Captain's Log

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Arriving at Palmerston Atoll

By Chelsea McBroom

April 12th, 2014

The Picton Castle sailed to Palmerston Island quicker than expected. The winds reminded us of the Roaring 40s and all we needed to sail with to get us to five knots were the topsails, the foresail, the inner jib and the main topmast staysail.

The Captain originally planned for us to arrive at daylight on the morning of the 11th, but we were just a few miles to the island soon after midnight. The Captain was running the 12-4 and I was at helm at about 0100 when he told me to turn the helm hard to starboard handsomely. All the sails were taken in but the lower topsails, which were braced on a starboard tack. The wind force still being a four, I watched as the ship slowly came around on the compass, feeling the odd rolls of the swell and the wind coming around. I didn’t know what to expect and after passing a few compass points, the ship stopped and was steady going less than a knot of speed. I was hesitant to step away from the helm but the Captain assured me it was okay. I sat nearby to make sure it didn’t turn from it’s place. I watched as the ship hung in a balance, hove to, while we went about the rest of our watch duties: deep cleaning the galley, lookout, ship checks, wake-ups. The four to eight took over for us as usual and we went to bed, prepared for all hands to be called at 0800.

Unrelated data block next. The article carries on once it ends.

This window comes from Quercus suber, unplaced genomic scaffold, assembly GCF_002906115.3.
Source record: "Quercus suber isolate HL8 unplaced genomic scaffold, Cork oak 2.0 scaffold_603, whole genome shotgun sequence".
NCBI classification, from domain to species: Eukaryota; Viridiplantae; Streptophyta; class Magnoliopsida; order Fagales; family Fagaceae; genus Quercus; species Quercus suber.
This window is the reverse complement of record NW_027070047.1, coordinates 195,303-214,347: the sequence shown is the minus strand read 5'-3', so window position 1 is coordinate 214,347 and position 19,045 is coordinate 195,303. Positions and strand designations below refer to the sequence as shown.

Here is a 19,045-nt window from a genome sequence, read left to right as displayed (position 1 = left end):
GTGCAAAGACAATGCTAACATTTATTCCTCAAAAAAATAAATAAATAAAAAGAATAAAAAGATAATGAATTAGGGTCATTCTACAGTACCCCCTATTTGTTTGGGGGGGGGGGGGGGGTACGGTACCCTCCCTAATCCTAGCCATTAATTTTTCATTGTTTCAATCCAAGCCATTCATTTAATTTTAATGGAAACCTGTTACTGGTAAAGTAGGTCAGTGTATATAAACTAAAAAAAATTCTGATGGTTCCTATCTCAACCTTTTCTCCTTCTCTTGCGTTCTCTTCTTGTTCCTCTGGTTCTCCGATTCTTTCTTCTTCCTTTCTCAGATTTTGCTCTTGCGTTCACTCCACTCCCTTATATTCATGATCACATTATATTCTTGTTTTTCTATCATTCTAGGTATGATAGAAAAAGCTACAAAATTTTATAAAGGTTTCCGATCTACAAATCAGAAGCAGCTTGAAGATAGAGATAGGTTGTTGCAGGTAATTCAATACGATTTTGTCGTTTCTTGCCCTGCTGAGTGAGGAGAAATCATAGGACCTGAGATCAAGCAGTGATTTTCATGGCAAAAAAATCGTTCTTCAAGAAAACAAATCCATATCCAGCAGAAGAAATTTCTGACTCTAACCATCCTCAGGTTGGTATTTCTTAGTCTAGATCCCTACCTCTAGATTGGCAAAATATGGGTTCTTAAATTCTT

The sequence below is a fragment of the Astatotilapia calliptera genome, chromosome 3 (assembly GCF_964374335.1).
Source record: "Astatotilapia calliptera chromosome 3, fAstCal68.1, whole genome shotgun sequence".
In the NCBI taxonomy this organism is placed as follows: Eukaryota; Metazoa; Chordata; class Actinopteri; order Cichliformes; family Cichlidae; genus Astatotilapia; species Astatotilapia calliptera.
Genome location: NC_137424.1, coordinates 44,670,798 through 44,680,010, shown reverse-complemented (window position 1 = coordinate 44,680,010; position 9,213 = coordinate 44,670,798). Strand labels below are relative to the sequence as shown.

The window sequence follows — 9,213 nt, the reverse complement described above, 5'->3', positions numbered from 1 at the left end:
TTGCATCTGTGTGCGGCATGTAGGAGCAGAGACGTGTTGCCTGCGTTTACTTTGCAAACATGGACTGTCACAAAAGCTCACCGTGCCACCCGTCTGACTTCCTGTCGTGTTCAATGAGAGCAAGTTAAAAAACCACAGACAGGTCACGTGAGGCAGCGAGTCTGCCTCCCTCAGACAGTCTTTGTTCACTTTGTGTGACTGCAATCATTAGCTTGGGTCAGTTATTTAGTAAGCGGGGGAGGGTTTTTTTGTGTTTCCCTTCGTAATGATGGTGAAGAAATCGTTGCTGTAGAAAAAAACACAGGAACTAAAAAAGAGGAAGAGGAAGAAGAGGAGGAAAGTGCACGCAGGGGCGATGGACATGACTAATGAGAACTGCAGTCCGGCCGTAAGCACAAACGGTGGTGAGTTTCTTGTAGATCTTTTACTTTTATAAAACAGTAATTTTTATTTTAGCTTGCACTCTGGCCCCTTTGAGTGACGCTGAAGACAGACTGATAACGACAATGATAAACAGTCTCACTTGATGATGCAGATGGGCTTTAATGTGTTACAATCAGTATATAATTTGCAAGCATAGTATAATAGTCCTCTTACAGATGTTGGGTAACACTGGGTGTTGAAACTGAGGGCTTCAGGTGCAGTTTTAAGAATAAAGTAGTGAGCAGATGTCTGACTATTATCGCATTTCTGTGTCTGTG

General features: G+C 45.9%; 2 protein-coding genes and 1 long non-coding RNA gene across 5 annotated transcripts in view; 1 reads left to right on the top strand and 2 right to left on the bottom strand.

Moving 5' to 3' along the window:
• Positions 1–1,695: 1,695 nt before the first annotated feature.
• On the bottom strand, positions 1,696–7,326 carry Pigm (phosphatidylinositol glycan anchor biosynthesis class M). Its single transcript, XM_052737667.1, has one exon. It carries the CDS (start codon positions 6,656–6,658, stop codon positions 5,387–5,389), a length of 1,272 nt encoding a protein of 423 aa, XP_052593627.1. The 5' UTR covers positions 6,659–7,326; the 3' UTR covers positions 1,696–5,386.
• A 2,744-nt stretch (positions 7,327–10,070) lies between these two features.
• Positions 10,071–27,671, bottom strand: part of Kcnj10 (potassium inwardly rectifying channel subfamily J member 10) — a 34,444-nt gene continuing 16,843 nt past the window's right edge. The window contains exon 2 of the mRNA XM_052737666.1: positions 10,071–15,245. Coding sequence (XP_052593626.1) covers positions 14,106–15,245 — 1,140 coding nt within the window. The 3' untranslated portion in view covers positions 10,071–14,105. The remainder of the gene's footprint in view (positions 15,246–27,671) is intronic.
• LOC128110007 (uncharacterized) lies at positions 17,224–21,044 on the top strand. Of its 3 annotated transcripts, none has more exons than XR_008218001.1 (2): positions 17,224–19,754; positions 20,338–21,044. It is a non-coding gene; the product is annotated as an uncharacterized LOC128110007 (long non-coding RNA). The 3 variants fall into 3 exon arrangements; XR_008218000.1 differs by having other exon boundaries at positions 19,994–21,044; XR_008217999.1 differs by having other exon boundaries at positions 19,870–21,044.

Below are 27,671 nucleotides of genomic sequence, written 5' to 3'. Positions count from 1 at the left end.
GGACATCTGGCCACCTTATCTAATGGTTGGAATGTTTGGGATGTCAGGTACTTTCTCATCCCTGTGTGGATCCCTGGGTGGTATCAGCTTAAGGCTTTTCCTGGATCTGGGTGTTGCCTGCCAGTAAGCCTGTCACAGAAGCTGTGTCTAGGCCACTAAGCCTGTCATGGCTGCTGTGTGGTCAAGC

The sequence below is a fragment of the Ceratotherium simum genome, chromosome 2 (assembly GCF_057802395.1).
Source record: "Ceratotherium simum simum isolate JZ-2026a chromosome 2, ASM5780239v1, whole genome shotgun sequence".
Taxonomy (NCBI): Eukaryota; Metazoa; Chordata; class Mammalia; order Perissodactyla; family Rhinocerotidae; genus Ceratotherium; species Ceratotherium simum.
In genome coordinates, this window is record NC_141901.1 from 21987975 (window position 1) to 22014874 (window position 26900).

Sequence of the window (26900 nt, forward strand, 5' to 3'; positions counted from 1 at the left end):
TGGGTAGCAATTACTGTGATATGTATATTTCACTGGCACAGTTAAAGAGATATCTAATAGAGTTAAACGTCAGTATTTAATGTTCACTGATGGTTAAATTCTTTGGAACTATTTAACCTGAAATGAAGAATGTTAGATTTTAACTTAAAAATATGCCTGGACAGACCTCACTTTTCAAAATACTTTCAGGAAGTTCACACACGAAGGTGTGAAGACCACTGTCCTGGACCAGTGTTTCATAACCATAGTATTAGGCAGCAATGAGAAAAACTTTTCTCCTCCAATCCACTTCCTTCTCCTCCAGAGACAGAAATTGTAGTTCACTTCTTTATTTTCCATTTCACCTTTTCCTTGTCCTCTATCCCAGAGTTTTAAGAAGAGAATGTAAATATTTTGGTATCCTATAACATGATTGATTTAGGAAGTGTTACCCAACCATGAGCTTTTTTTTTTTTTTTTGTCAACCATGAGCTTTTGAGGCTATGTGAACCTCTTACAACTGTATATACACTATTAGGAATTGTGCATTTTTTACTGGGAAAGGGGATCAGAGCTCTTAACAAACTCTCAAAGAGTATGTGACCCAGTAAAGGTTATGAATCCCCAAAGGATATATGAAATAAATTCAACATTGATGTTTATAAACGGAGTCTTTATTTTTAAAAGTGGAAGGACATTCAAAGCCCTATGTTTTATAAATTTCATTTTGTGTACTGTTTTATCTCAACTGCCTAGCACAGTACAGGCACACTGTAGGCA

Exhausted from an early morning and working through the night, the crew groggily ate breakfast as we motored towards the reef. It was another clear beautiful sunny day with little cloud and good wind. As we got closer to the island we could see small boats motoring towards us. It was the Palmerston people coming out to greet us and take their personal cargo brought from Rarotonga. One of the items was a giant empty fresh water tank that was strapped to our hatch.

The Captain watched the locals as they pointed us in the direction of the reef where they thought we should anchor. It was a very sensitive anchorage, dropping the anchor literally right onto the reef, but the wind and current were in our favor, pushing us away from the shallow wall. We met with Customs – Simon, Alex and “Motha” who were incredibly friendly – and I sensed the excitement that surrounded our visit. A few others came aboard to chat with the crew while some stayed in the boats to receive boxes, freezers and wood – and then the water tank which crew pushed and lifted, Simon from Palmerston actually crouching underneath it to help it up and over the side of the ship and into the boat. When we finished, port watch gathered their things and went ashore for the night while starboard stayed to continue the day of work.

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